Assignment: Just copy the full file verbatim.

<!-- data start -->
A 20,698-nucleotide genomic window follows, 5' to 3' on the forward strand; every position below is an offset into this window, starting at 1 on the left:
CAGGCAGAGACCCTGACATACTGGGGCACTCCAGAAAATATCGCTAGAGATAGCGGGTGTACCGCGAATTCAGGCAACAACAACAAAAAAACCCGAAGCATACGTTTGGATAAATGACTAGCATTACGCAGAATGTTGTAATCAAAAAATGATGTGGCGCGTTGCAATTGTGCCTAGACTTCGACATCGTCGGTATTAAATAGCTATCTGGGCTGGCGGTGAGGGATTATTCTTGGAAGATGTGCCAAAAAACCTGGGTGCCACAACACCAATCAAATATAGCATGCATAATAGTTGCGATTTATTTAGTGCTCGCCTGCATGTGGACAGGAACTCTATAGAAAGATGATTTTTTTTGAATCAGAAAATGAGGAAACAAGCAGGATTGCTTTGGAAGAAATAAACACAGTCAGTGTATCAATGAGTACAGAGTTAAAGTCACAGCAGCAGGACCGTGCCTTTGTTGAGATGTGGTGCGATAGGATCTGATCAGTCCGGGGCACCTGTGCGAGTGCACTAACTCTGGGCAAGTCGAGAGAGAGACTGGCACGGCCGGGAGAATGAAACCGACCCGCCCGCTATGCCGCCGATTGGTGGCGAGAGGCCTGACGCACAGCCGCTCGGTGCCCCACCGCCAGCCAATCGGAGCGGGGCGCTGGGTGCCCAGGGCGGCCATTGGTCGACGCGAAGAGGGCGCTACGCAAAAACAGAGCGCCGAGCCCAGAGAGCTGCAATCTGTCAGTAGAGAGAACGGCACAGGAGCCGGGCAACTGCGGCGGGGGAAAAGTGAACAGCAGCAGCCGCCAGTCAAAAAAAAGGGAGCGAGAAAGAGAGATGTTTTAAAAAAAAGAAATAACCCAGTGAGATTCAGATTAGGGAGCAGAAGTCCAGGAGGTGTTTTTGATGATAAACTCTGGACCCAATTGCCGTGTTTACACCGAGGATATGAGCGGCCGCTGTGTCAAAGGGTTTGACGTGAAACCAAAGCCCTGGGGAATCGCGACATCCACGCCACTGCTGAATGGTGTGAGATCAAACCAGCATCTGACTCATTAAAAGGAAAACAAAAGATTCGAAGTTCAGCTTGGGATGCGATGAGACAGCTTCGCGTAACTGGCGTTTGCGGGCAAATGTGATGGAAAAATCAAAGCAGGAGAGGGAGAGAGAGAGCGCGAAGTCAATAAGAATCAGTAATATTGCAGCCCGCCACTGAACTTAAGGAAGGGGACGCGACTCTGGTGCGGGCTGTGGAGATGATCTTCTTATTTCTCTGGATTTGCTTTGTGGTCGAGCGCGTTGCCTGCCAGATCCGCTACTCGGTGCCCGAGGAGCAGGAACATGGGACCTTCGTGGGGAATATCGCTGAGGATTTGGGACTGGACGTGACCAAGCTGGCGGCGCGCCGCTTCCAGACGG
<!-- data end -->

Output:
A 20,698-nucleotide genomic window follows, 5' to 3' on the forward strand; every position below is an offset into this window, starting at 1 on the left:
CAGGCAGAGACCCTGACATACTGGGGCACTCCAGAAAATATCGCTAGAGATAGCGGGTGTACCGCGAATTCAGGCAACAACAACAAAAAAACCCGAAGCATACGTTTGGATAAATGACTAGCATTACGCAGAATGTTGTAATCAAAAAATGATGTGGCGCGTTGCAATTGTGCCTAGACTTCGACATCGTCGGTATTAAATAGCTATCTGGGCTGGCGGTGAGGGATTATTCTTGGAAGATGTGCCAAAAAACCTGGGTGCCACAACACCAATCAAATATAGCATGCATAATAGTTGCGATTTATTTAGTGCTCGCCTGCATGTGGACAGGAACTCTATAGAAAGATGATTTTTTTTGAATCAGAAAATGAGGAAACAAGCAGGATTGCTTTGGAAGAAATAAACACAGTCAGTGTATCAATGAGTACAGAGTTAAAGTCACAGCAGCAGGACCGTGCCTTTGTTGAGATGTGGTGCGATAGGATCTGATCAGTCCGGGGCACCTGTGCGAGTGCACTAACTCTGGGCAAGTCGAGAGAGAGACTGGCACGGCCGGGAGAATGAAACCGACCCGCCCGCTATGCCGCCGATTGGTGGCGAGAGGCCTGACGCACAGCCGCTCGGTGCCCCACCGCCAGCCAATCGGAGCGGGGCGCTGGGTGCCCAGGGCGGCCATTGGTCGACGCGAAGAGGGCGCTACGCAAAAACAGAGCGCCGAGCCCAGAGAGCTGCAATCTGTCAGTAGAGAGAACGGCACAGGAGCCGGGCAACTGCGGCGGGGGAAAAGTGAACAGCAGCAGCCGCCAGTCAAAAAAAAGGGAGCGAGAAAGAGAGATGTTTTAAAAAAAAGAAATAACCCAGTGAGATTCAGATTAGGGAGCAGAAGTCCAGGAGGTGTTTTTGATGATAAACTCTGGACCCAATTGCCGTGTTTACACCGAGGATATGAGCGGCCGCTGTGTCAAAGGGTTTGACGTGAAACCAAAGCCCTGGGGAATCGCGACATCCACGCCACTGCTGAATGGTGTGAGATCAAACCAGCATCTGACTCATTAAAAGGAAAACAAAAGATTCGAAGTTCAGCTTGGGATGCGATGAGACAGCTTCGCGTAACTGGCGTTTGCGGGCAAATGTGATGGAAAAATCAAAGCAGGAGAGGGAGAGAGAGAGCGCGAAGTCAATAAGAATCAGTAATATTGCAGCCCGCCACTGAACTTAAGGAAGGGGACGCGACTCTGGTGCGGGCTGTGGAGATGATCTTCTTATTTCTCTGGATTTGCTTTGTGGTCGAGCGCGTTGCCTGCCAGATCCGCTACTCGGTGCCCGAGGAGCAGGAACATGGGACCTTCGTGGGGAATATCGCTGAGGATTTGGGACTGGACGTGACCAAGCTGGCGGCGCGCCGCTTCCAGACGG